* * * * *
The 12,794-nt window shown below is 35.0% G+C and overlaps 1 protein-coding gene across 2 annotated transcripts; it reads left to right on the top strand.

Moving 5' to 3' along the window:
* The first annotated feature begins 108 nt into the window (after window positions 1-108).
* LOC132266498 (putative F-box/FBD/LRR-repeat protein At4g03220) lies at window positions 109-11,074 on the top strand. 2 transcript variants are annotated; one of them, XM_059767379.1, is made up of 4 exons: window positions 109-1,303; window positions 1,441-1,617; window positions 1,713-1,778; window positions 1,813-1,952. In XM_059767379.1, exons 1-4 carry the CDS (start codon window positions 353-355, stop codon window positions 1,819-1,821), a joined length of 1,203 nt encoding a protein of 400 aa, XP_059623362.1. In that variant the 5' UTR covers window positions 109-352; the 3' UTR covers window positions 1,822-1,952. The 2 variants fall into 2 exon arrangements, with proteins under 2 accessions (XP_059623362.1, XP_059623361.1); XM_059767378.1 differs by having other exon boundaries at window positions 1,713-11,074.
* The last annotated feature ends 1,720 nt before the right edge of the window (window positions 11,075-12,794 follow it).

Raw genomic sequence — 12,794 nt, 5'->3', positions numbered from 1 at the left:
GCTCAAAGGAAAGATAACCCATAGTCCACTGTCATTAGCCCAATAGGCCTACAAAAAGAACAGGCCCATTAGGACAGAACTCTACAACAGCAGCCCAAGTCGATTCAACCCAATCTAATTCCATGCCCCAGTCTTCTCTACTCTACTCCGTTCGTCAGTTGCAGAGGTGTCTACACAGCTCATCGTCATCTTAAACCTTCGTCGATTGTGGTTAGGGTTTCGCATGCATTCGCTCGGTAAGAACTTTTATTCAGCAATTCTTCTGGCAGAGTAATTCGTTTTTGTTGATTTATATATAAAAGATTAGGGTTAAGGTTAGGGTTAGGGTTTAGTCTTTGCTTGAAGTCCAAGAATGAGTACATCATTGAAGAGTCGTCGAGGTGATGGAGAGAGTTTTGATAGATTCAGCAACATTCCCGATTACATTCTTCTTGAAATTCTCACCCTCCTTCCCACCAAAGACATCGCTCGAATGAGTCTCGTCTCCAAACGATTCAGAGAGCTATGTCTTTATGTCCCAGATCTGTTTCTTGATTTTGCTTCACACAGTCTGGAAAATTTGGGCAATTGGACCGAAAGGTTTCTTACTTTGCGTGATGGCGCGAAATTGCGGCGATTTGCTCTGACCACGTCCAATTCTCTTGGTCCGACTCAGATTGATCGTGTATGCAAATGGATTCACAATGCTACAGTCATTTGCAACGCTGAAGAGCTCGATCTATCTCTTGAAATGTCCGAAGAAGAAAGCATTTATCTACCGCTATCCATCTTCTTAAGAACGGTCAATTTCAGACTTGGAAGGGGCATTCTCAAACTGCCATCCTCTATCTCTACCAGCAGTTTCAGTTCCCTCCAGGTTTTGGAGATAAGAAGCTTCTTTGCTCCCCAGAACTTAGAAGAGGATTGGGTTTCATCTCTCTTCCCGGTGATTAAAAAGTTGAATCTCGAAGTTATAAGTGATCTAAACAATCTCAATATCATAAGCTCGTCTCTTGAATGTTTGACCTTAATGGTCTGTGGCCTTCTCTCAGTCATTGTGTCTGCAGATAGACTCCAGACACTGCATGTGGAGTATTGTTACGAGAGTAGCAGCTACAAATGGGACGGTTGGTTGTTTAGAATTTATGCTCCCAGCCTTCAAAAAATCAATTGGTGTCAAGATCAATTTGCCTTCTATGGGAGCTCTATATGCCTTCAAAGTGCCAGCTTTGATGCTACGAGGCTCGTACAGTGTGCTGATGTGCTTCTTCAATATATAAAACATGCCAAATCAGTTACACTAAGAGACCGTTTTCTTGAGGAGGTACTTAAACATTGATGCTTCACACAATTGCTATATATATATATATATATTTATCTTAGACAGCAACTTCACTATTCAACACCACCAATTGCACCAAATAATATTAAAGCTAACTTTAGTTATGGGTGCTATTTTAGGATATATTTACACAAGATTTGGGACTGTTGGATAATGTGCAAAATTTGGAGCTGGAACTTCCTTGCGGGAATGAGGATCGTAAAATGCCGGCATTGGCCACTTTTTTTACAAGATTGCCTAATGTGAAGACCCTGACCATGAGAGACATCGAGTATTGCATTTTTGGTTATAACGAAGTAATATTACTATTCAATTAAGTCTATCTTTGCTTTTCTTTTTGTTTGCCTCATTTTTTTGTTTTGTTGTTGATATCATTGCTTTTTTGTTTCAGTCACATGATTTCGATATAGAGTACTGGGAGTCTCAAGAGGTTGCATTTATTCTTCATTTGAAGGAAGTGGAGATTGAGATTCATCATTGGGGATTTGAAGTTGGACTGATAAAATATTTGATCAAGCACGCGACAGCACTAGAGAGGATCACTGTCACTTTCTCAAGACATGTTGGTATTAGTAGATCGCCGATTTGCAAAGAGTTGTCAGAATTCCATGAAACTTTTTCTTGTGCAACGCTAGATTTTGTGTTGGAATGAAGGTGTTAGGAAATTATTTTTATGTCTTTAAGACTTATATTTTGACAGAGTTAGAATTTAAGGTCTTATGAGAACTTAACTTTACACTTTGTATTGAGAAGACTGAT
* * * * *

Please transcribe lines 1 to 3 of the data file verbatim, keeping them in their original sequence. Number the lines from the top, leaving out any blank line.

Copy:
The 12,794-nt window shown below is 35.0% G+C and overlaps 1 protein-coding gene across 2 annotated transcripts; it reads left to right on the top strand.

Moving 5' to 3' along the window:
* The first annotated feature begins 108 nt into the window (after window positions 1-108).